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    《TAIPEI TIMES》 Australia to get subs in new alliance

    
Australian Prime Minister Scott Morrison, center, attends a virtual news conference with British Prime Minister Boris Johnson, left, and US President Joe Biden at Parliament House in Canberra yesterday.
Photo: EPA-EFE

    Australian Prime Minister Scott Morrison, center, attends a virtual news conference with British Prime Minister Boris Johnson, left, and US President Joe Biden at Parliament House in Canberra yesterday. Photo: EPA-EFE

    2021/09/17 03:00

    ‘ONE-OFF’ DEAL: Australia would become the only state, after Britain, that the US has helped to build a nuclear fleet, which a White House official called ‘unique’

    / AFP, SYDNEY

    The US on Wednesday announced a new alliance with Australia and Britain to strengthen military capabilities in the face of a rising China, with Canberra to receive a nuclear submarine fleet and US cruise missiles.

    US President Joe Biden, Australian Prime Minister Scott Morrison and British Prime Minister Boris Johnson did not mention China in unveiling their alliance, dubbed AUKUS — but their intent was clear, and their announcement prompted fury in Beijing.

    China yesterday condemned the deal as an “extremely irresponsible” threat to stability in the region.

    The agreement also left Paris furious, as Australia scrapped a US$40 billion 2016 deal to purchase conventional submarines from France.

    “This initiative is about making sure that each of us has a modern capability — the most modern capabilities we need — to maneuver and defend against rapidly evolving threats,” Biden said, speaking in Washington.

    Morrison said that the three all respected “freedom” and “the rule of law,” and that the alliance would help ensure security in the region.

    The allies often reference the rule of law and freedoms when railing against China’s military build-up in the South China Sea.

    The first major initiative announced under the new alliance was a fleet of eight state-of-the-art nuclear-powered submarines for Australia.

    The submarines, said Biden and the other leaders, would not be nuclear-armed, only powered with nuclear reactors.

    They would allow Australia’s military to travel, and strike targets, far from its coast.

    They “are quieter, faster and have longer endurance, which will allow Australia to deploy its future submarines to Indo-Pacific locations for much longer periods of time,” said Ashley Townshend of the US Studies Centre at the University of Sydney.

    In addition to the submarine fleet, a senior Biden administration official said AUKUS would combine forces on “cyber, AI [artificial intelligence] — particularly applied AI — quantum technologies and some undersea capabilities as well.”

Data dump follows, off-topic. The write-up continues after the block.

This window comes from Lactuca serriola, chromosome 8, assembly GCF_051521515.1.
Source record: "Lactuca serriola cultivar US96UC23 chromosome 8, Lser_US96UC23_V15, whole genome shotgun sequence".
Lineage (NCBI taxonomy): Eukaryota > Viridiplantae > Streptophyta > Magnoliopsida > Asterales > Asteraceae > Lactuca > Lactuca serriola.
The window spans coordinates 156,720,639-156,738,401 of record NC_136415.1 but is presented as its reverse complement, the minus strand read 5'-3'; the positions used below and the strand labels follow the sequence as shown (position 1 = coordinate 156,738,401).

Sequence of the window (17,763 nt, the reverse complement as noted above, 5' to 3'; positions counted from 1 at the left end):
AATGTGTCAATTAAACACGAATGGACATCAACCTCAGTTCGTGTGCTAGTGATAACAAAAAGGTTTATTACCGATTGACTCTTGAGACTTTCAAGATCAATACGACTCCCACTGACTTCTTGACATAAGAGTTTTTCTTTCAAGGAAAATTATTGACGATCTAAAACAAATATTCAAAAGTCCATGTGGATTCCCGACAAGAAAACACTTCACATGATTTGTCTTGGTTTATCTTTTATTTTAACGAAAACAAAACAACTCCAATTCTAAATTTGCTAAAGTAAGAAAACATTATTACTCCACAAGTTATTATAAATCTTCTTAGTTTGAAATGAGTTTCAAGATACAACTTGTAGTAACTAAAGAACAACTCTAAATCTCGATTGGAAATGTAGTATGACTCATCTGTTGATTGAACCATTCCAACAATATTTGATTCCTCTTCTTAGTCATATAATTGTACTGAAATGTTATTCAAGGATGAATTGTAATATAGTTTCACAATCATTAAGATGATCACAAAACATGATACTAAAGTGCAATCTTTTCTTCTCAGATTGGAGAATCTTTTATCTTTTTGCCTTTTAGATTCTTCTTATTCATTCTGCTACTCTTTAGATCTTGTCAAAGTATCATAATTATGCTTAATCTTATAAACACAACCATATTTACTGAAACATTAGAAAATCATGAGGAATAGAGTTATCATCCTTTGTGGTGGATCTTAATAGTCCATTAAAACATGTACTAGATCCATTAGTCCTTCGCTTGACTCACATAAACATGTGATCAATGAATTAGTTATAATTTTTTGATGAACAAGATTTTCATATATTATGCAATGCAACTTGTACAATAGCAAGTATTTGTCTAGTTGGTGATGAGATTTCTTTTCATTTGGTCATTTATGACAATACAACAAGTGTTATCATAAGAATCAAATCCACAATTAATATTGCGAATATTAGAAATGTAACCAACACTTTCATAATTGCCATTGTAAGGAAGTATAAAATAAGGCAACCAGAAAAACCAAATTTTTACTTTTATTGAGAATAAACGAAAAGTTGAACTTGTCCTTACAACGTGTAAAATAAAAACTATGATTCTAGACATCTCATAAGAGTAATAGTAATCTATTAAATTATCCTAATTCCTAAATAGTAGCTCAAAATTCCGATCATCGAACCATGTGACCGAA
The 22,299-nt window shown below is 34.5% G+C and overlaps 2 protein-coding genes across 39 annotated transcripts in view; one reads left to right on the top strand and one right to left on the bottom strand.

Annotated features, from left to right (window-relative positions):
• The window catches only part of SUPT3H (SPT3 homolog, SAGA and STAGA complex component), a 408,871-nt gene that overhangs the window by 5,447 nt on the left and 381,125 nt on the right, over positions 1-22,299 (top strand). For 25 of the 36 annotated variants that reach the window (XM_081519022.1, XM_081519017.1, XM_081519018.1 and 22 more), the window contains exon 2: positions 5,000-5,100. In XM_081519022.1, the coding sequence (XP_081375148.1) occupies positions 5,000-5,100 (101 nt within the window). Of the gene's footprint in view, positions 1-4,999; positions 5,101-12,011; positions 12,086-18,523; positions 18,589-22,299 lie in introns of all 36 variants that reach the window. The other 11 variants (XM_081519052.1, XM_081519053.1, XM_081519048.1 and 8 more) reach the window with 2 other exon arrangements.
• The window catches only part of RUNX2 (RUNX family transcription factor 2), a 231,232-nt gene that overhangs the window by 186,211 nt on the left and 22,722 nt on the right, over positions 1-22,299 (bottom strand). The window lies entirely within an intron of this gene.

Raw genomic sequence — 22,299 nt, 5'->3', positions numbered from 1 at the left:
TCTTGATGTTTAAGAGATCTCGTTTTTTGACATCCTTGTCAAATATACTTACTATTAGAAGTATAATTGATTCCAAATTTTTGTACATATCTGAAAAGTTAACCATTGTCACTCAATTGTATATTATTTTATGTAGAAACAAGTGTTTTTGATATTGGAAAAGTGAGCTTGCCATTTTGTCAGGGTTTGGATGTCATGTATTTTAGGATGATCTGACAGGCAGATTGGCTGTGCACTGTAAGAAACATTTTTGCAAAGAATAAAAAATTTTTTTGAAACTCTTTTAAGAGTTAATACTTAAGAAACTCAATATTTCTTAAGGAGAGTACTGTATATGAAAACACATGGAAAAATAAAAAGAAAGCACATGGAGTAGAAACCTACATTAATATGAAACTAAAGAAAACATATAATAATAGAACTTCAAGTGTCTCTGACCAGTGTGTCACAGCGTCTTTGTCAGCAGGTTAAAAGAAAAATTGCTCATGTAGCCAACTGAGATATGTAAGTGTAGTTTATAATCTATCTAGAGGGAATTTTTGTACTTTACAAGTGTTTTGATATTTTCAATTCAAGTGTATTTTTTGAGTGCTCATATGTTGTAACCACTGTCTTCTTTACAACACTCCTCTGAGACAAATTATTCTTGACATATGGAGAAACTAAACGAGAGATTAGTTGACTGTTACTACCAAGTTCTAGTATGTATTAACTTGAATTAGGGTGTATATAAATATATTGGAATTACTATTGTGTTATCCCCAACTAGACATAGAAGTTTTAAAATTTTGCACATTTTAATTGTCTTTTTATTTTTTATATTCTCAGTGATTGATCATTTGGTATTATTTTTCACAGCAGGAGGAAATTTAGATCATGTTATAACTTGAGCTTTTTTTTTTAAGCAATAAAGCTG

Morrison later said that Australia would also acquire long-range US Tomahawk cruise missiles.

    A Biden administration official underlined repeatedly how “unique” the decision was, with Britain being the only other state the US has ever helped to build a nuclear fleet.

    “This technology is extremely sensitive,” the official said. “We view this as a one-off.”

    With China building up its own navy and repeatedly testing decades of US military dominance across Asia, the creation of AUKUS, with its focus on submarines, is “meant to send a message of reassurance and a determination to maintain a strong deterrent stance,” the US official said.

    Beijing swiftly condemned the agreement, with Chinese Ministry of Foreign Affairs spokesman Zhao Lijian (趙立堅) saying that it “seriously undermines regional peace and stability and intensifies the arms race.”

    The new alliance also torpedoed Australia’s conventional submarine deal with France, which had been personally backed by French President Emmanuel Macron.

    French Minister of Europe and Foreign Affairs Jean-Yves Le Drian called the agreement “a stab in the back.”

    “I’m very angry today, and bitter... This is not something allies do to each other,” he said.

    In the UK, during a Commons debate on the agreement, former British prime minister Theresa May challenged Johnson as to whether the agreement could lead to the UK being dragged into a war with China over Taiwan.

    “What are the implications of this pact for the stance that would be taken by the United Kingdom in its response should China attempt to invade Taiwan?” she asked.

    In reply, the prime minister was careful not to rule anything out.

    “The United Kingdom remains determined to defend international law and that is the strong advice we would give to our friends across the world, and the strong advice that we would give to the government in Beijing,” he said.

    The EU was yesterday to set out a formal strategy to boost its presence in the Indo-Pacific region and also counter China’s rising power.

    EU High Representative for Foreign Affairs and Security Policy Josep Borrell said the bloc had not been informed about the AUKUS partnership and was trying to find out more.

    Additional reporting by Reuters and The Guardian

    新聞來源:TAIPEI TIMES

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